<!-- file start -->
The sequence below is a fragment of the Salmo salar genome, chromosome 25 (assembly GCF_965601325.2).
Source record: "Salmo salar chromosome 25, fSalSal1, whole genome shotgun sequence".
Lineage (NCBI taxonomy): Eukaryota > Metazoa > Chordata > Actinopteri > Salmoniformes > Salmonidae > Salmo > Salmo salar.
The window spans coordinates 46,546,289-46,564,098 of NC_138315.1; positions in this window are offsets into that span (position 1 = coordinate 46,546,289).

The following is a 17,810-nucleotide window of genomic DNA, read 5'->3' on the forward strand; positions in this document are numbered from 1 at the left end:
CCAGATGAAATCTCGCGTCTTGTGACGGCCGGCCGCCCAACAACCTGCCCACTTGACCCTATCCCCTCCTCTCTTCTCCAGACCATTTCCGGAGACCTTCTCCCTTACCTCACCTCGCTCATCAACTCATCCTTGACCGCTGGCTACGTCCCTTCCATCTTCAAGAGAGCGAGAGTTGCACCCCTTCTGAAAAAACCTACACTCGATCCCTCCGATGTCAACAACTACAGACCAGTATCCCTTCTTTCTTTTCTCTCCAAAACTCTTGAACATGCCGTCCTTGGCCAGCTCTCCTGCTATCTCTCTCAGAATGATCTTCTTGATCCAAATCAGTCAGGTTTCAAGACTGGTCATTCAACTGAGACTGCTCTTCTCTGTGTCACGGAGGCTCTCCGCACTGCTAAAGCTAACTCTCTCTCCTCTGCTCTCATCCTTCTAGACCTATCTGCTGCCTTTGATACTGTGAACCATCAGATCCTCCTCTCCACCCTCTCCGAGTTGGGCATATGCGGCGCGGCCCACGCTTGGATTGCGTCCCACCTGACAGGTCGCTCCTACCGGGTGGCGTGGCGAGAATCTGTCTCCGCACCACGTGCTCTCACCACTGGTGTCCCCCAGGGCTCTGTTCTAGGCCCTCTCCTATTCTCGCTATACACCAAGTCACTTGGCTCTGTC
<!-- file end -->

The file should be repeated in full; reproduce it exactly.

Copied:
The sequence below is a fragment of the Salmo salar genome, chromosome 25 (assembly GCF_965601325.2).
Source record: "Salmo salar chromosome 25, fSalSal1, whole genome shotgun sequence".
Lineage (NCBI taxonomy): Eukaryota > Metazoa > Chordata > Actinopteri > Salmoniformes > Salmonidae > Salmo > Salmo salar.
The window spans coordinates 46,546,289-46,564,098 of NC_138315.1; positions in this window are offsets into that span (position 1 = coordinate 46,546,289).

The following is a 17,810-nucleotide window of genomic DNA, read 5'->3' on the forward strand; positions in this document are numbered from 1 at the left end:
CCAGATGAAATCTCGCGTCTTGTGACGGCCGGCCGCCCAACAACCTGCCCACTTGACCCTATCCCCTCCTCTCTTCTCCAGACCATTTCCGGAGACCTTCTCCCTTACCTCACCTCGCTCATCAACTCATCCTTGACCGCTGGCTACGTCCCTTCCATCTTCAAGAGAGCGAGAGTTGCACCCCTTCTGAAAAAACCTACACTCGATCCCTCCGATGTCAACAACTACAGACCAGTATCCCTTCTTTCTTTTCTCTCCAAAACTCTTGAACATGCCGTCCTTGGCCAGCTCTCCTGCTATCTCTCTCAGAATGATCTTCTTGATCCAAATCAGTCAGGTTTCAAGACTGGTCATTCAACTGAGACTGCTCTTCTCTGTGTCACGGAGGCTCTCCGCACTGCTAAAGCTAACTCTCTCTCCTCTGCTCTCATCCTTCTAGACCTATCTGCTGCCTTTGATACTGTGAACCATCAGATCCTCCTCTCCACCCTCTCCGAGTTGGGCATATGCGGCGCGGCCCACGCTTGGATTGCGTCCCACCTGACAGGTCGCTCCTACCGGGTGGCGTGGCGAGAATCTGTCTCCGCACCACGTGCTCTCACCACTGGTGTCCCCCAGGGCTCTGTTCTAGGCCCTCTCCTATTCTCGCTATACACCAAGTCACTTGGCTCTGTC